In 2020, Congress Replaced the War on Marijuana With a War on Flavored Tobacco Products
ID 150156163 © Nijat Nasibli |


In 2020, Congress Replaced the War on Marijuana With a War on Flavored Tobacco Products

The House of Representatives just got it right on marijuana. On tobacco, the good news is that vaping dropped dramatically this year and youth smoking is at historic lows.

Earlier this month, the House of Representatives voted to end the 83-year-old federal criminalization of marijuana. The House’s passage of the Marijuana Opportunity Reinvestment and Expungement Act marks an important milestone in moving toward ending the war on drugs. On the House floor, numerous members of Congress gave impassioned speeches urging their colleagues to vote for the bill in the name of racial justice, personal choice, public health, scientific research, and protecting youth from unregulated black markets.

Ironically, these are the exact arguments that Congress is ignoring in its pursuit of flavored tobacco prohibitions.

In February, the same body that decried the dangers of marijuana black markets this month supported what could be viewed as one of the most significant federal prohibitions of the last 50-years: House Resolution (HR) 2339, the Protecting American Lungs and Reversing the Youth Tobacco Epidemic Act of 2020, which would have banned all flavored tobacco products, including menthol cigarettes and flavored vaping products. This federal prohibition of flavored tobacco products would have been disastrous for public health and criminal justice.

On the public health side of the ledger, banning the most popular alternative to traditional cigarettes— flavored e-cigarettes—would likely reduce the number of people who are quitting smoking more dangerous traditional cigarettes and push many vapers back to cigarettes. E-cigarettes have been proved beyond any reasonable doubt to be safer than regular cigarettes and the latest evidence review suggests they are more effective at helping smokers quit than traditional nicotine replacement therapy.

The justifications politicians typically use for pushing these bans are that children are often lured into vaping because of the fruity and sweet flavors available. But data from the Centers for Disease Control and Prevention (CDC) show that the vast majority of children who try vaping say they do so out of curiosity and peer influence, much as with marijuana and alcohol, not because of flavors.

Contrary to the arguments of prohibitionists, adult vapers trying to quit smoking do not gravitate toward tobacco flavors. The vast majority of adults shifting to vaping in an effort to quit smoking choose sweet and fruit flavors. Thus, a consequence of flavored tobacco prohibition would likely be more smoking, and the few remaining e-cigarettes left on the market, mostly produced by tobacco companies, would come in tobacco flavors.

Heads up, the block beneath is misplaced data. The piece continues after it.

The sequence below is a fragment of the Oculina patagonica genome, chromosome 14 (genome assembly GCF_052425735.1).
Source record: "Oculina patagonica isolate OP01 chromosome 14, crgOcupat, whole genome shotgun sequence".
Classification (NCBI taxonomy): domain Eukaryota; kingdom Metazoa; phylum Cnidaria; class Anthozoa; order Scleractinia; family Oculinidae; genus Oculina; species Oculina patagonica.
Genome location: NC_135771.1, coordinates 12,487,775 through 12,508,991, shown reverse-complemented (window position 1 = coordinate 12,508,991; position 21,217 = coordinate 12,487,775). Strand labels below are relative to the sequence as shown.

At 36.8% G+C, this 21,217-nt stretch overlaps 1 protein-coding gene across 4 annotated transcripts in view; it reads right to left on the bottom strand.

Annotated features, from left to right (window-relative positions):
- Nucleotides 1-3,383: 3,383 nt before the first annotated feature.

The ban on menthol cigarettes would also likely have dire consequences for criminal justice and over-policing in minority communities. Around 85 percent of black smokers use a menthol product. Prohibitionists claim menthol cigarettes should be banned because they are allegedly more attractive to children and are harder to quit. But, in truth, black adults are no more likely to smoke than whites, and black youth are significantly less likely to smoke than their white and Hispanic peers. Of the few children who smoke today, a majority use non-menthol cigarettes. So, why are members of Congress treating menthols as inherently more threatening than Marlboro Reds?

That black smokers would have their choice of tobacco products banned while the majority of white smokers continue to buy their preferred cigarettes is not only unfair but it’s a policy that lacks any compelling evidence. Banning menthol cigarettes disproportionately used by black smokers would necessarily mean disproportionate enforcement in policing this new prohibition in communities where the products are used—which is precisely why the American Civil Liberties Union and other civil rights organizations wrote to Congress voicing their concerns about H.R. 2339.

The groups that pushed hardest for the ban are at least consistent in their prohibitionist positions. In 2019, Dorian Fuhrman, one of the founders of Parents Against Vaping E-cigarettes, told Congress she also opposed the legalization of marijuana. Matthew Myers, the head of the Campaign for Tobacco Free-Kids, said in the same hearing, “I don’t believe most of the tobacco control folks out there believe in marijuana legalization.”

Congress is pursuing divergent and contradictory paths for nicotine and marijuana regulation. A majority of Republicans voted against the flavored tobacco ban, while most Democrats voted for the ban. The opposite was the case for the Marijuana Opportunity Reinvestment and Expungement Act, or the MORE Act, with most Democrats in the House voting to decriminalize marijuana and Republicans opposing it.

The House of Representatives just got it right on marijuana. On tobacco, the good news is that vaping dropped dramatically this year and youth smoking is at historic lows.  Congress should work for safer, regulated markets for both nicotine and marijuana and avoid repeating the mistakes of the drug war with e-cigarettes, menthols, and other flavored tobacco products.

A version of this column first appeared in The Washington Examiner